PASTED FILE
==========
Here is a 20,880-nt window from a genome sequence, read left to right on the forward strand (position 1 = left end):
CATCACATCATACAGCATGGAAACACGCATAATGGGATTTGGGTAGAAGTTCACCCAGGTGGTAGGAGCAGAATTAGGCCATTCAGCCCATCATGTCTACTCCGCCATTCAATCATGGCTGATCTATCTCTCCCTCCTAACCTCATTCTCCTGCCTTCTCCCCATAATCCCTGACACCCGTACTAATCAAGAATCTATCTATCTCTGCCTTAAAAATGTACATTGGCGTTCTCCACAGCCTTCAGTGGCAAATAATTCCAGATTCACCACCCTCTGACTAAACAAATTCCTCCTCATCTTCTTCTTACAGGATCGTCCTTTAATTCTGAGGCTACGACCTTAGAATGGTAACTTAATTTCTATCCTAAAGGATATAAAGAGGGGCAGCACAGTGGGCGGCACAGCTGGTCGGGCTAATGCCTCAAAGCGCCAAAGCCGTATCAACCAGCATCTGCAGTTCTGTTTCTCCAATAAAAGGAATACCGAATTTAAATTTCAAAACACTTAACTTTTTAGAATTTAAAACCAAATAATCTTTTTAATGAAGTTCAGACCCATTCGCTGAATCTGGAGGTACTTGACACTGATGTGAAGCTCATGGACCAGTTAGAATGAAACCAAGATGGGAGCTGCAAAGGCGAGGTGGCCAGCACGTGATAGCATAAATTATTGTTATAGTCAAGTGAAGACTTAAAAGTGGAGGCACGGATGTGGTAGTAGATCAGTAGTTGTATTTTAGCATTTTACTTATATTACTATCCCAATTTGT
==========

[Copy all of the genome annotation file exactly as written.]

Here is a 20,880-nt window from a genome sequence, read left to right on the forward strand (position 1 = left end):
CATCACATCATACAGCATGGAAACACGCATAATGGGATTTGGGTAGAAGTTCACCCAGGTGGTAGGAGCAGAATTAGGCCATTCAGCCCATCATGTCTACTCCGCCATTCAATCATGGCTGATCTATCTCTCCCTCCTAACCTCATTCTCCTGCCTTCTCCCCATAATCCCTGACACCCGTACTAATCAAGAATCTATCTATCTCTGCCTTAAAAATGTACATTGGCGTTCTCCACAGCCTTCAGTGGCAAATAATTCCAGATTCACCACCCTCTGACTAAACAAATTCCTCCTCATCTTCTTCTTACAGGATCGTCCTTTAATTCTGAGGCTACGACCTTAGAATGGTAACTTAATTTCTATCCTAAAGGATATAAAGAGGGGCAGCACAGTGGGCGGCACAGCTGGTCGGGCTAATGCCTCAAAGCGCCAAAGCCGTATCAACCAGCATCTGCAGTTCTGTTTCTCCAATAAAAGGAATACCGAATTTAAATTTCAAAACACTTAACTTTTTAGAATTTAAAACCAAATAATCTTTTTAATGAAGTTCAGACCCATTCGCTGAATCTGGAGGTACTTGACACTGATGTGAAGCTCATGGACCAGTTAGAATGAAACCAAGATGGGAGCTGCAAAGGCGAGGTGGCCAGCACGTGATAGCATAAATTATTGTTATAGTCAAGTGAAGACTTAAAAGTGGAGGCACGGATGTGGTAGTAGATCAGTAGTTGTATTTTAGCATTTTACTTATATTACTATCCCAATTTGT